Throughout college and into my first job, all I had ever used and known was ArcView 3.x, shapefiles, and coverages. When I started at Esri, I had two months to learn ArcGIS 8.x, understand the differences, become proficient in it, and start teaching the class on my own.
I’m optimistic about what’s next!
While I understand everyone who is reading this blog is approaching this migration need and learning opportunity from their unique backgrounds, experiences, and business requirements, and no two situations are typically the same, I have no doubt that you can do this.
Moving forward, you will have a front-row seat as I share the collective insight, steps, and tips from my fellow cohorts (the most awesome group of geodatabase product engineers and developers at Esri) to help guide you through this experience. Additional posts in this blog series will be offered as we continue our quest to further uncover and explore the following topics:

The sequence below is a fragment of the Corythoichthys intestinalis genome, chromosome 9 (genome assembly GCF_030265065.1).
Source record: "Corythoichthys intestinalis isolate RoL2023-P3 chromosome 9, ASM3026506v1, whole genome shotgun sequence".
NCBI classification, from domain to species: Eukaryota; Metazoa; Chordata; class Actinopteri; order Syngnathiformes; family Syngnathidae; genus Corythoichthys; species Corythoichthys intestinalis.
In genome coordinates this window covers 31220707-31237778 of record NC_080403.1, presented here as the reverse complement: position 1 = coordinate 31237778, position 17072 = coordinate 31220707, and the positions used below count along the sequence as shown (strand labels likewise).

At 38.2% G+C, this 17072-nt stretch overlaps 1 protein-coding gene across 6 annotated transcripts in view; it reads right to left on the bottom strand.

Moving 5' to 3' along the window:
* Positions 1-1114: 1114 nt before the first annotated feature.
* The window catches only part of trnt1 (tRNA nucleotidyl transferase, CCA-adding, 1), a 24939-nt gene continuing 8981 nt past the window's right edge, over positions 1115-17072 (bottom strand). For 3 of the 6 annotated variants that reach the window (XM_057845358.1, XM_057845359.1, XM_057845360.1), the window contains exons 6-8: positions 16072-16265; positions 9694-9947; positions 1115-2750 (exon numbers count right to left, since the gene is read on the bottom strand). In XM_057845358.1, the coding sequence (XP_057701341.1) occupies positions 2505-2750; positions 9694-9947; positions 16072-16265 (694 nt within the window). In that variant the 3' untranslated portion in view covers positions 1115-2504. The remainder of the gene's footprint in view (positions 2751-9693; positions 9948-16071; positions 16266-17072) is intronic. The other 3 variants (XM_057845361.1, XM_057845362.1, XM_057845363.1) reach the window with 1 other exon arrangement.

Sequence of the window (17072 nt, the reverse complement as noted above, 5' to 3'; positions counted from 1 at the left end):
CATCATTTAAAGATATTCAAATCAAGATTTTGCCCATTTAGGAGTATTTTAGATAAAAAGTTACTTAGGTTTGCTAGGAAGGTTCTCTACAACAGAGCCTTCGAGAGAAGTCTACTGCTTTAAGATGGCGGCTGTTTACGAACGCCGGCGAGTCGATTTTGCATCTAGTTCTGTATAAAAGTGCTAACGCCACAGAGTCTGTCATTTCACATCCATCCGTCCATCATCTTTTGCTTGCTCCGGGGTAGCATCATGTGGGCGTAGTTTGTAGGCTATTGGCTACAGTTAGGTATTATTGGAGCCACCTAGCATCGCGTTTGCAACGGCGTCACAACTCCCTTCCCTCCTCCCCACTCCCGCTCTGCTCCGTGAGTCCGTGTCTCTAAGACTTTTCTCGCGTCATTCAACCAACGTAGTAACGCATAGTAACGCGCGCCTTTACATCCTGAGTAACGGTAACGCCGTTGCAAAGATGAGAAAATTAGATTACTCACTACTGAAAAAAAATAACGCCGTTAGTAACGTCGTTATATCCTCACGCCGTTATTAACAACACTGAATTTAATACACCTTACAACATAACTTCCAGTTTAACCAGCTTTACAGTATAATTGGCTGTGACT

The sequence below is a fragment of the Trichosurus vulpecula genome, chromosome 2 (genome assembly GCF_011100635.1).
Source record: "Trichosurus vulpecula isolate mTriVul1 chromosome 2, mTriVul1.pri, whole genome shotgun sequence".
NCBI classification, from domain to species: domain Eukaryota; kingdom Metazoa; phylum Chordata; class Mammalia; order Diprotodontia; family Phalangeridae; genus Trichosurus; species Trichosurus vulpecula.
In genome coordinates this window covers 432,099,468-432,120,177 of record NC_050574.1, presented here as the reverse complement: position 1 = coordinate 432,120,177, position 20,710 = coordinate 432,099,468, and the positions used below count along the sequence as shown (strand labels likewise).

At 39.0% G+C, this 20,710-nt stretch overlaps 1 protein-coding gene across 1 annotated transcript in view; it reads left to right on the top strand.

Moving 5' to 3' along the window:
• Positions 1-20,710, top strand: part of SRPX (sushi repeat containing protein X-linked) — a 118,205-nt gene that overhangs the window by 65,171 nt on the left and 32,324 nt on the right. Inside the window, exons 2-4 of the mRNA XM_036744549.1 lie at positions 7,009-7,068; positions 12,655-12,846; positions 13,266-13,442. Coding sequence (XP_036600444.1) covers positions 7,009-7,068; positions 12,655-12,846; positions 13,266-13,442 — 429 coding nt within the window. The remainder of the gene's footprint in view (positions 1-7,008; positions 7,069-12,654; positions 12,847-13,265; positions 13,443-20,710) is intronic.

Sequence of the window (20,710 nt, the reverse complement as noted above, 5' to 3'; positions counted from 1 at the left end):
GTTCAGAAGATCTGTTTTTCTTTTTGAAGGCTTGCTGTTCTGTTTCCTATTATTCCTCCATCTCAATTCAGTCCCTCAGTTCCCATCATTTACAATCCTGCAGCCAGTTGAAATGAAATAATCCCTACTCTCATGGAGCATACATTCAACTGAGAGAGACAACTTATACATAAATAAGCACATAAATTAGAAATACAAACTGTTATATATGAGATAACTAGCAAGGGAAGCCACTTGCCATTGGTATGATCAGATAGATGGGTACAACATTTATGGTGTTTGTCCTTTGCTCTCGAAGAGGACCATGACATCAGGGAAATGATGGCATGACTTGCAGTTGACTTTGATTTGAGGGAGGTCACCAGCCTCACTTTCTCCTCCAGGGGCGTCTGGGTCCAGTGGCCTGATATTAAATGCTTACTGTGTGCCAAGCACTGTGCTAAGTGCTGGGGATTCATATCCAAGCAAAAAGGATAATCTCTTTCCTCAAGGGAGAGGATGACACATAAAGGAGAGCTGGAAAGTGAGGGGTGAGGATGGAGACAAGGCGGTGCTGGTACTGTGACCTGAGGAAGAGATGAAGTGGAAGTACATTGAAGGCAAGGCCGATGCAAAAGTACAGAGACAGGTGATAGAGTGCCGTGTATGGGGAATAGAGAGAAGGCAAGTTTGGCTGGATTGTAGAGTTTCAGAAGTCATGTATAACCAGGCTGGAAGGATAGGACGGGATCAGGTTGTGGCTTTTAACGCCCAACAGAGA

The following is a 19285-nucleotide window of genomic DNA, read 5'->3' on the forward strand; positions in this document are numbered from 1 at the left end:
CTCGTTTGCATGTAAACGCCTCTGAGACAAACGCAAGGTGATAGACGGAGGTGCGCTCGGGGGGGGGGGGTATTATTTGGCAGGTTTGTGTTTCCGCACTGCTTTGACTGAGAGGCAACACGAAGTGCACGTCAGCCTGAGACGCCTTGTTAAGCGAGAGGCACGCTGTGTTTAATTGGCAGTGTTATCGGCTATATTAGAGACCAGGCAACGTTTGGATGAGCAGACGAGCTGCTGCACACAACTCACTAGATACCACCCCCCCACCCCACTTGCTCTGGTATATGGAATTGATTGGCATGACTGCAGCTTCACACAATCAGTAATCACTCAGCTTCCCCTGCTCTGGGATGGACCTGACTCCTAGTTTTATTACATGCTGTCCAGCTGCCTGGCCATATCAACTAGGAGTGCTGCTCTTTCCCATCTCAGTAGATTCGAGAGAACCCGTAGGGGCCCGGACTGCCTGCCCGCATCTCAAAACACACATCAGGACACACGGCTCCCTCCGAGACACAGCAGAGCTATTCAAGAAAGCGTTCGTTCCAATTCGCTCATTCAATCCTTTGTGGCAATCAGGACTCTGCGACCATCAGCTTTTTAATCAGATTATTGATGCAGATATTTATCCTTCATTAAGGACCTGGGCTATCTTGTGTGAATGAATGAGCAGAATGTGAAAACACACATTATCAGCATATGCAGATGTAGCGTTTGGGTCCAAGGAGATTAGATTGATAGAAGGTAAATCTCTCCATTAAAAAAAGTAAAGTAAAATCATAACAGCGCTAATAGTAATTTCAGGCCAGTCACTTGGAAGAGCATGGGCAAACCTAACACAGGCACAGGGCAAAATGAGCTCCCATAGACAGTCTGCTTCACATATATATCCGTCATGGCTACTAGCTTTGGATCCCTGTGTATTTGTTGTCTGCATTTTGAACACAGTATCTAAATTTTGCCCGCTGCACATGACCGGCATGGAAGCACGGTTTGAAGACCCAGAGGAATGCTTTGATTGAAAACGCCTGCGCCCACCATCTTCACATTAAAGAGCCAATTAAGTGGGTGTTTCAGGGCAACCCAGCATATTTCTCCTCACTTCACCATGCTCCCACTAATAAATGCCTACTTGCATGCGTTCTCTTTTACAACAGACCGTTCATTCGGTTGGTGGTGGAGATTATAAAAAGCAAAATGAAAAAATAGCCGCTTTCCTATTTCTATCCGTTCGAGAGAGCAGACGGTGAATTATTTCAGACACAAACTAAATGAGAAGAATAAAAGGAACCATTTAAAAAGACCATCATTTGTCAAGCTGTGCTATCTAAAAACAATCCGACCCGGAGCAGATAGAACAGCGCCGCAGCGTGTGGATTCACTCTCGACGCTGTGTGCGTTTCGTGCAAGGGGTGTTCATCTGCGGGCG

- Learn how to use an OLE DB connection in ArcGIS Pro to establish read-only connections to existing data sources, including a Microsoft Access database and a personal geodatabase.
- Discover the differences between a mobile, file and personal geodatabase.
- Experience the step-by-step process of migrating data from a personal geodatabase into a file and then if needed, into a mobile geodatabase.
- Explore reporting options and examples, including third-party options available to use with your mobile geodatabase.
Now, if you’re ready…
Our adventure begins with the second blog in this series, Bridging Data!
This article was originally published on May 26th, 2022, and was last updated on May 18th, 2023.
Banner photo by iStock.com/Ruslan Khismatov